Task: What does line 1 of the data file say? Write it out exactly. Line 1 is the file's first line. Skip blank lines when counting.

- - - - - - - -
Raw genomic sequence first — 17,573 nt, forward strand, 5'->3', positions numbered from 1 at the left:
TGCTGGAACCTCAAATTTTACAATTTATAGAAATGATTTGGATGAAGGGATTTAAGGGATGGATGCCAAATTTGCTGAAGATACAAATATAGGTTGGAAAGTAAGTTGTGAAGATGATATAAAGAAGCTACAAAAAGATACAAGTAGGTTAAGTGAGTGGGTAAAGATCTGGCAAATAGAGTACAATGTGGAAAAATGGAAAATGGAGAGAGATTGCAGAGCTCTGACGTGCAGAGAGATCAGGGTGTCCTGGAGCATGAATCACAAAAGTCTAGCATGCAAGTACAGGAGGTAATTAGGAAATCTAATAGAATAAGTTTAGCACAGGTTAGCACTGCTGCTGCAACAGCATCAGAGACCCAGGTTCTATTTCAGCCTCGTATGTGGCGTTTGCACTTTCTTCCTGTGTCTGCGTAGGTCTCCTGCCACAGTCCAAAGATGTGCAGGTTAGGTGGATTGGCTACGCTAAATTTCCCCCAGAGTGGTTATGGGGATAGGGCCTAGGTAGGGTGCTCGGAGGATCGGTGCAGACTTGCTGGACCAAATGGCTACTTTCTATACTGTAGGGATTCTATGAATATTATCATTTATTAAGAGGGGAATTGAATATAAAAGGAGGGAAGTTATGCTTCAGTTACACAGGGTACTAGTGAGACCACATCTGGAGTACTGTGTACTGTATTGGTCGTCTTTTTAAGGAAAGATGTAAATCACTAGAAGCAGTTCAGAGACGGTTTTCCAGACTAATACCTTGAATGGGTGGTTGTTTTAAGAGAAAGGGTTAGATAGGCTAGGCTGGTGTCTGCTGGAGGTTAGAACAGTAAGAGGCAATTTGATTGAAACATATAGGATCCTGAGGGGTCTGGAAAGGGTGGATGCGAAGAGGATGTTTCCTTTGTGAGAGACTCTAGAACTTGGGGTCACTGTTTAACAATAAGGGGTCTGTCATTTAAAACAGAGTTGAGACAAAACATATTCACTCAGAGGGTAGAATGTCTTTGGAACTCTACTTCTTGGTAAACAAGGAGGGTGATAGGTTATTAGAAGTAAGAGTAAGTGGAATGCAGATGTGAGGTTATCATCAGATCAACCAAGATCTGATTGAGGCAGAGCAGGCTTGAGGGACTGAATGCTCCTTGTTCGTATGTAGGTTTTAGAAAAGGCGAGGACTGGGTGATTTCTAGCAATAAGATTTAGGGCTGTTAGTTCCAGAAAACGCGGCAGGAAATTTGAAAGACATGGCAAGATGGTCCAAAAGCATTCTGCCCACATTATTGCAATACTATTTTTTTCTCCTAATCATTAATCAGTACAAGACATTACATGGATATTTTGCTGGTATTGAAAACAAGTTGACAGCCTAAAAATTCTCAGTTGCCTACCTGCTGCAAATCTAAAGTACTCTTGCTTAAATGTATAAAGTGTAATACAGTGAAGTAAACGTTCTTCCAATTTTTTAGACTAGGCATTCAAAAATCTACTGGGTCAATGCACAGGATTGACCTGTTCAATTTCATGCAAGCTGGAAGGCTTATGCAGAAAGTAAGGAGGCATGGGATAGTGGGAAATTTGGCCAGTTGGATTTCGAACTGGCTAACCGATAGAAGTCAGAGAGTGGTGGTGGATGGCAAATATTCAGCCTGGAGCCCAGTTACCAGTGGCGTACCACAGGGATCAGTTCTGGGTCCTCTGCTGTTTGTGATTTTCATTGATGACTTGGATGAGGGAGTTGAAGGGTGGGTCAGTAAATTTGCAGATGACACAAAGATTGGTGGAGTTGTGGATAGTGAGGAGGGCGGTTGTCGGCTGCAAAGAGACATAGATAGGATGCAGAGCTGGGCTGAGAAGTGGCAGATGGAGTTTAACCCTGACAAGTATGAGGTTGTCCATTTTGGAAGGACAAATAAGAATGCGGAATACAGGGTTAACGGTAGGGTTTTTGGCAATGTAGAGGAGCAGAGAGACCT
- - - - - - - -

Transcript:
Raw genomic sequence first — 17,573 nt, forward strand, 5'->3', positions numbered from 1 at the left: